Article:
Multidimensional arrays

This is a discussion on Multidimensional arrays within the C Programming forums, part of the General Programming Boards category; the way I see it, copying doesn't imply a change of types, and conversion does. also, linguistically, I'd guess that ...

  1. #31
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    the way I see it, copying doesn't imply a change of types, and conversion does. also, linguistically, I'd guess that conversion suggests in-place conversion, but it doesn't really work like that in C... if you're only talking about temporary values, you might see it that way.

  2. #32
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    Right, but then how is int->int a conversion?

  3. #33
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    it's not, afaik.

  4. #34
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    Ok, so we're basically talking about specific wording in the standard, then - correct? If so, you'll have to forgive my ignorance - I'm a software engineer, not a language expert.

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    I'm just going by my understanding... I'm no expert either... I'm wrong fairly regularly.

  6. #36
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    Well that clears it up.

  7. #37
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    lol I walked into that one.

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    Hi

    I have a final question (I've said that quite a few times, but hopefully I will mean it this time!).

    We have

    Code:
    int array[2][2] { {1,2}, {3,4} };
    int (*ptr)[2];
    ptr = array;
    The address "array" is the address if the first array in "array[5][11]". How is this stored in memory?

    I mean, it is not like with string literals, since it is an initializer. So how does it work?

  9. #39
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    The array here has nothing to do with either 5 or 11. You have space for four integers, and that space has been filled with the integers 1, 2, 3, and 4. (Just like with the previous two-dimensional array, the values are stored in order across and then down: [0][0], then [0][1], then [1][0], then [1][1].)

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    Uf, the [5][11] was an error - it should of course have been [2][2].

    But how can an array have an address as a whole? It must have one, since it is passed to ptr.

  11. #41
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    Quote Originally Posted by Niels_M View Post
    Uf, the [5][11] was an error - it should of course have been [2][2].

    But how can an array have an address as a whole? It must have one, since it is passed to ptr.
    Every object has an address, which is where it is stored. An array is no different -- it has four constituent objects, yes, but the array itself lives somewhere and that is its address. So array and array[0] and array[0][0] share the same address, because they all start at the same place.

  12. #42
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    If I use

    Code:
    	int asd[2][3]={{1,2,5},{3,4,6}};
    then what is the difference between asd+1 and *(asd+1)? The first is the address of the {3,4,5}-array, and *(asd+1) "accesses" the array or what?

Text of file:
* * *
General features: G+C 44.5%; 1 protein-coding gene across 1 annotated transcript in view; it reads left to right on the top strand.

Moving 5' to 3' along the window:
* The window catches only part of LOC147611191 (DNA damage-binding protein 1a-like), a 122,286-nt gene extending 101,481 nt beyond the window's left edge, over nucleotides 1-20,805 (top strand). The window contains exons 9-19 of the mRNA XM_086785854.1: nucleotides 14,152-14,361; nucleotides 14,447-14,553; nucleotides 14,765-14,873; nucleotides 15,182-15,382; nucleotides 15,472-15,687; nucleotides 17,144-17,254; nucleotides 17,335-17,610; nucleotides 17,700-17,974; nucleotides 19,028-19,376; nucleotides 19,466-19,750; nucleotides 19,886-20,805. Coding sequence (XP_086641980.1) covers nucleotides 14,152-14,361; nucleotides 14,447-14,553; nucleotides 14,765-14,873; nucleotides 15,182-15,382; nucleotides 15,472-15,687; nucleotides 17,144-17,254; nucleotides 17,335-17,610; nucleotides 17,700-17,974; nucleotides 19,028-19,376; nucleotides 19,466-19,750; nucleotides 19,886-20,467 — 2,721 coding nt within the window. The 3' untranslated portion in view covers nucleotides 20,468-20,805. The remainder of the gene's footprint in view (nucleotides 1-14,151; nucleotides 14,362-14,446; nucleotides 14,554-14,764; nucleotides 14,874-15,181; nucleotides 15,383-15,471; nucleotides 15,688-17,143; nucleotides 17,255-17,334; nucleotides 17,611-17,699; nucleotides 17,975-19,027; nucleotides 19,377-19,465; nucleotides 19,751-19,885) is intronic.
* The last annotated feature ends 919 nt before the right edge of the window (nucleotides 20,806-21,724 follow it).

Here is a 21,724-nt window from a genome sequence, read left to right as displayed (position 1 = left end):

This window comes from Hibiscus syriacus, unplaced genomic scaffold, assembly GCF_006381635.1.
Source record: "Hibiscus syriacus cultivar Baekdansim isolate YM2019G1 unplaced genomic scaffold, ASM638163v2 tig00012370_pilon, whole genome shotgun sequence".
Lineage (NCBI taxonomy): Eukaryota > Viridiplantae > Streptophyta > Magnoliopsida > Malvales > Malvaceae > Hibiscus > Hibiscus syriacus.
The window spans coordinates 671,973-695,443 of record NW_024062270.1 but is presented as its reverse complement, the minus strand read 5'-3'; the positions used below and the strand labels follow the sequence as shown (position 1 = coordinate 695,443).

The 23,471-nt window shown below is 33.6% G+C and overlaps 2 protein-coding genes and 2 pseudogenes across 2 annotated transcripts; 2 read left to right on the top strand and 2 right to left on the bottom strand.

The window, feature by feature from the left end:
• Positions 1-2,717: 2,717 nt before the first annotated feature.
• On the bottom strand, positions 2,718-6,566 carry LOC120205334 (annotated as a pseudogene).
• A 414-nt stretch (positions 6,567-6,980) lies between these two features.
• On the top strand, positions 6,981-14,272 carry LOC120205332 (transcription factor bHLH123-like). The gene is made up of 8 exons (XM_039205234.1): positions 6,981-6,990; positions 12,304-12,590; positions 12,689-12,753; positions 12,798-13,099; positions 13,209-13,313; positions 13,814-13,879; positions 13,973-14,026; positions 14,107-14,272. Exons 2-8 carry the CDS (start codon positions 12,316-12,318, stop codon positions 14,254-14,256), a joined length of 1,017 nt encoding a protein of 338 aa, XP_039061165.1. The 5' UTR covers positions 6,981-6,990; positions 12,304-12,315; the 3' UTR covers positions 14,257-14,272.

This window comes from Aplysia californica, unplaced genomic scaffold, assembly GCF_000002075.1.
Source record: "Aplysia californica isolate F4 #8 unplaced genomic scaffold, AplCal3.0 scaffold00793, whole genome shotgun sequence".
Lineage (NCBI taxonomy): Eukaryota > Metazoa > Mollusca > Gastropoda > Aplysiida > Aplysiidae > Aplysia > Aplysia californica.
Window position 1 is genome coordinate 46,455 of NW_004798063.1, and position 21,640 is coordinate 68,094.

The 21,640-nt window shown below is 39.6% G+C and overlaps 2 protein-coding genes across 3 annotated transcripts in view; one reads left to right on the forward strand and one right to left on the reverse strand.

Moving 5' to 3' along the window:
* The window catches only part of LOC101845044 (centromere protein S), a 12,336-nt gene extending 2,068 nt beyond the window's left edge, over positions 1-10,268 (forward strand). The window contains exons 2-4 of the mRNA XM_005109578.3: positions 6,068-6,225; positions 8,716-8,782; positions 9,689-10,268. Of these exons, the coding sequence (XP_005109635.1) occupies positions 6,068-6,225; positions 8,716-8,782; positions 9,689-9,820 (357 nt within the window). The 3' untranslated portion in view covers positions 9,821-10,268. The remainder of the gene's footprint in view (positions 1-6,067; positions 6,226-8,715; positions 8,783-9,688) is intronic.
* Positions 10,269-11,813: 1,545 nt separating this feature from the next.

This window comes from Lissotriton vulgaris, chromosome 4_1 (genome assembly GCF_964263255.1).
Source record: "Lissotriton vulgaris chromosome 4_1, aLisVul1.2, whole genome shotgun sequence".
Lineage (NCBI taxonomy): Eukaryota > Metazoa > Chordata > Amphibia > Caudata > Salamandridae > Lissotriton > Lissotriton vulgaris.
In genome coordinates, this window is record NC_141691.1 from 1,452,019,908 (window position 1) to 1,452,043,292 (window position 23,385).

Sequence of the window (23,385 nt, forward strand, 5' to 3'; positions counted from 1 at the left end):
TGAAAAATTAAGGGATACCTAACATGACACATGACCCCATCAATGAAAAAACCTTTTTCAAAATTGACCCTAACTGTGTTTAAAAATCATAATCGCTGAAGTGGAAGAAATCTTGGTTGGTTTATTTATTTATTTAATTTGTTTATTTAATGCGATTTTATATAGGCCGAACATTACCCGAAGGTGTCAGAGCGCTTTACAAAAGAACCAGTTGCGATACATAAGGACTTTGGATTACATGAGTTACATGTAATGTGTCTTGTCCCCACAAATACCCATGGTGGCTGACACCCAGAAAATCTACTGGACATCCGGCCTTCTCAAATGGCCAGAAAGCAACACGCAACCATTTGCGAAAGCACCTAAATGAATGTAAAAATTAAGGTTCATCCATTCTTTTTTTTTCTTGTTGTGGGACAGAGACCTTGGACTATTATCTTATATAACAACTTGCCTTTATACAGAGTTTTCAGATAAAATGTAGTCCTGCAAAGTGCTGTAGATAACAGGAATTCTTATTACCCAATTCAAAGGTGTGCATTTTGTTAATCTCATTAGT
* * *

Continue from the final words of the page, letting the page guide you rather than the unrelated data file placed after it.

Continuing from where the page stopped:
13. #43
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    When you declare an array of any dimension, the compiler sets aside a block of contiguous bytes, and uses the array name as a reference to the first element. So for example:

    Code:
    	size_t 
    		data[ 3 ][ 4 ];
    The compiler allocates 3 * 4 * sizeof( size_t ) bytes on the stack, and since the array name is an reference to the first element, then ( ( size_t* )data ) == &data[ 0 ][ 0 ]. And because we're dealing with an array of arrays, ( ( size_t* )( data + 1 ) ) == &data[ 1 ][ 0 ]. Maybe this will make it more clear:

    Code:
    #include <stdio.h>
    #include <stdlib.h>
    
    int main( void )
    {
    	size_t 
    		data[ 3 ][ 4 ] = 
    		{ 
    			{ 1, 2, 3, 4 }, 
    			{ 5, 6, 7, 8 }, 
    			{ 9, 10, 11, 12 }
    		}, 
    		size_in_bytes = sizeof( data ), 
    		number_of_elements = size_in_bytes / sizeof( size_t ), 
    		rows = size_in_bytes / sizeof( data[ 0 ] ), 
    		columns = number_of_elements / rows, 
    		row, 
    		column;		
    	printf( "size_in_bytes: %d \n", size_in_bytes );
    	printf( "number_of_elements: %d \n", number_of_elements );
    	printf( "rows: %d \n", rows );
    	printf( "columns: %d \n", columns );
    	printf( "address of data: %x \n", ( size_t* )data );
    	printf( "address of data + 1: %x \n", ( size_t* )( data + 1 ) );
    	for( row = 0; row < rows; ++row )
    	{
    		for( column = 0; column < columns; ++column )
    		{
    			printf
    			( 
    				"<%x> data[ %d ][ %d ] = %d \n", 
    				&data[ row ][ column ], 
    				row, 
    				column, 
    				data[ row ][ column ] 
    			);
    		}
    	}
    	return 0;
    }

  14. #44
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    I am still unclear about it. I am used to that data+1 is the address of element #2, and that *(data+1) is the value.

    In this case, *(data+1) is the same address as data+1. I cannot see why.

  15. #45
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    Quote Originally Posted by Niels_M View Post
    I am still unclear about it. I am used to that data+1 is the address of element #2, and that *(data+1) is the value.

    In this case, *(data+1) is the same address as data+1. I cannot see why.
    Right, well this is a two-dimensional array, so the second 'element' is an array, namely the one that starts at &data[ 1 ][ 0 ]. So then ( data + 2 ) == &data[ 2 ][ 0 ], and so on.

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